Dawn Staley: USA Basketball has ‘penciled schedule’ leading up to Olympics

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The U.S. women’s basketball program’s quest for a record-tying seventh straight Olympic title, postponed by one year, is reforming.

New coach Dawn Staley said U.S. national team director Carol Callan sent her an email last week with “a penciled schedule” ahead of the Tokyo Games that open July 23, 2021.

“There’s nothing that we can do at this point because nothing’s really set in stone, but we do want to hold some training camps leading up to the Olympic Games,” Staley told Mike Tirico on “Lunch Talk Live” on NBCSN on Monday. “When they’ll be, we don’t know. But we know that, hopefully, we’ll get back to some normalcy where we can get those things in concrete.”

Staley, a point guard on the 1996, 2000 and 2004 Olympic champion teams, succeeded Geno Auriemma as head coach for this cycle. In between seasons coaching the University of South Carolina, she guided the Americans to an unprecedented third straight world championship title in 2018, stuffing rival Australia 73-56 in the final.

Last week, Staley published a letter on The Players’ Tribune, motivated to write after the killing of George Floyd in Minnesota.

“I’ve never seen anyone die. I’ve never seen anyone take their last breath in that manner,” she said on “Lunch Talk Live.” “So that was moving.”

In the letter, titled “Black People Are Tired,” Staley told a story she doesn’t believed she previously shared elsewhere — that her mom, at age 13, left South Carolina for Philadelphia because Staley’s grandmother “was afraid she might get lynched” after being run out of a meat store.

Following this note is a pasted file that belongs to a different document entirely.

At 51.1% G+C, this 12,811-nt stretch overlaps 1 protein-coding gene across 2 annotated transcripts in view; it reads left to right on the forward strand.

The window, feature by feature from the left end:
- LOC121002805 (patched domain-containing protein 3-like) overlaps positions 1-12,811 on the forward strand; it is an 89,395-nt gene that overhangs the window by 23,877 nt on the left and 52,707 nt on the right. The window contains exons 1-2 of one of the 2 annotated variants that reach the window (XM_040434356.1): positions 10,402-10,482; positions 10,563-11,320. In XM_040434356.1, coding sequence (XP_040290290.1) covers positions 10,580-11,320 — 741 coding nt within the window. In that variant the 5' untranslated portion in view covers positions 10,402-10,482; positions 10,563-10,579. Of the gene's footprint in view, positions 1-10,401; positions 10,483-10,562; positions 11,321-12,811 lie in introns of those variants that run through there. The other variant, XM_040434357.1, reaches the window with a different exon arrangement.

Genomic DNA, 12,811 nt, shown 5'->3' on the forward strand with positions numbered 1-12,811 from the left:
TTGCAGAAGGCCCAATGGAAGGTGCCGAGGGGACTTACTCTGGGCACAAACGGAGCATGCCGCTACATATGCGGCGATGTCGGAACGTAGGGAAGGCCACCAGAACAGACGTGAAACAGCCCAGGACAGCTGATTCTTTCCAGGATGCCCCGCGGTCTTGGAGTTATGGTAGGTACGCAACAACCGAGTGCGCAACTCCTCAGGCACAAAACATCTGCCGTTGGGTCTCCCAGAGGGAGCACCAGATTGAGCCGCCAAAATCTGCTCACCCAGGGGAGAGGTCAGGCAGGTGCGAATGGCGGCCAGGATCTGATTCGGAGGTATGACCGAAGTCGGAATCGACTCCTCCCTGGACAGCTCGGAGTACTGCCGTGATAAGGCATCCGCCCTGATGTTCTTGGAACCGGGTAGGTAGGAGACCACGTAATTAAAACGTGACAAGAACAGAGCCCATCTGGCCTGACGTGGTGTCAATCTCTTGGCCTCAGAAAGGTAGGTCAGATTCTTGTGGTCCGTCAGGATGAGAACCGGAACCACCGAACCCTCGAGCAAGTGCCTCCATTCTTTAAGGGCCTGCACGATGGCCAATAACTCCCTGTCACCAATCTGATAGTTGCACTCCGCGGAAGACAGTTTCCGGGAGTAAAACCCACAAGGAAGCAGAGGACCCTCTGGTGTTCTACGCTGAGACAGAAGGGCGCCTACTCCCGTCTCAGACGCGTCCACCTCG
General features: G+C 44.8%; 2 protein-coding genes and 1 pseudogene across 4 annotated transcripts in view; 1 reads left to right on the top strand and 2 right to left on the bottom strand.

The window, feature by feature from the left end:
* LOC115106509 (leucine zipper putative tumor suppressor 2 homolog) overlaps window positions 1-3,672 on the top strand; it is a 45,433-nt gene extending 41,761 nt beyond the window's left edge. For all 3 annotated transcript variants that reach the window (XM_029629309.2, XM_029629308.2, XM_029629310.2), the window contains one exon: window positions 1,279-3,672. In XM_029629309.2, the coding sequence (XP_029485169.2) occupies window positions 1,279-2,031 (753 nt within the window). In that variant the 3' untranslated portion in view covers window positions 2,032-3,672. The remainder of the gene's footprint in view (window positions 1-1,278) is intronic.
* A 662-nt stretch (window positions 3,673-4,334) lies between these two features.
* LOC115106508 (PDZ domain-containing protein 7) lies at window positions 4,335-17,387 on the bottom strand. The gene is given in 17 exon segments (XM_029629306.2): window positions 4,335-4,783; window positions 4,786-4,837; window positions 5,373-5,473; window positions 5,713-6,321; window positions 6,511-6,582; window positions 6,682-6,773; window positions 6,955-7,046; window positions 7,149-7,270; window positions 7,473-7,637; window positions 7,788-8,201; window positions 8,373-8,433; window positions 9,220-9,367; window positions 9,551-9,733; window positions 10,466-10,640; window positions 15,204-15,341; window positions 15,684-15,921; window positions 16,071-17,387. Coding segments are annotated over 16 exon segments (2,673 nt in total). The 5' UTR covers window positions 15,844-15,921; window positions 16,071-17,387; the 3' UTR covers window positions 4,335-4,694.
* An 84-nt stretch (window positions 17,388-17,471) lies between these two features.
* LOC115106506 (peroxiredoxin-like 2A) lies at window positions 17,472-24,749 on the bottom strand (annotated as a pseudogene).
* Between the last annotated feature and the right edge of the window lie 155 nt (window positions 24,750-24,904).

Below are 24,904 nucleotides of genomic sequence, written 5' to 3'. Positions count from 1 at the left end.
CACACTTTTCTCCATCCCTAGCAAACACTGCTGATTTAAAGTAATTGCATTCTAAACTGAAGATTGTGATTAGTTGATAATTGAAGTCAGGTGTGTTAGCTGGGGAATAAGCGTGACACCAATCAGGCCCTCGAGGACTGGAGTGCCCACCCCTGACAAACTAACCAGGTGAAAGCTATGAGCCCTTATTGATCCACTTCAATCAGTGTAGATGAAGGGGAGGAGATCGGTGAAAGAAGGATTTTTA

“Most people don’t know one of the reasons why I took the job at South Carolina was because of my parents,” said Staley, who in 2008 left her hometown of Philadelphia and her head coaching job at Temple for South Carolina. “When my mother got older, I thought it would be a great idea to bring her back to South Carolina.”

MORE: Dawn Staley played with Sue Bird, Diana Taurasi. Now, she coaches them

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Correction: An earlier version of this post reported that Staley was on the 1996 and 2000 Olympic champion teams. She was also on the 2004 Olympic champion team.

World Alpine Skiing Championships on for 2021 after request to delay rejected

Alpine Skiing World Championships
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GENEVA (AP) — A request by the organizers of next year’s skiing world championships in Italy to postpone the event by one year was rejected Thursday by the International Ski Federation.

FIS ruled that the event will go ahead from Feb. 9-21, 2021, in Cortina d’Ampezzo — the highlight of an Alpine season that faces challenges to find safe protocols for international travel and attending races in Europe, North America and China.

The Veneto region of northern Italy was hit hard by the coronavirus and the season-ending World Cup races in Cortina in mid-March were canceled. That week-long event was to be a test for the 2021 worlds.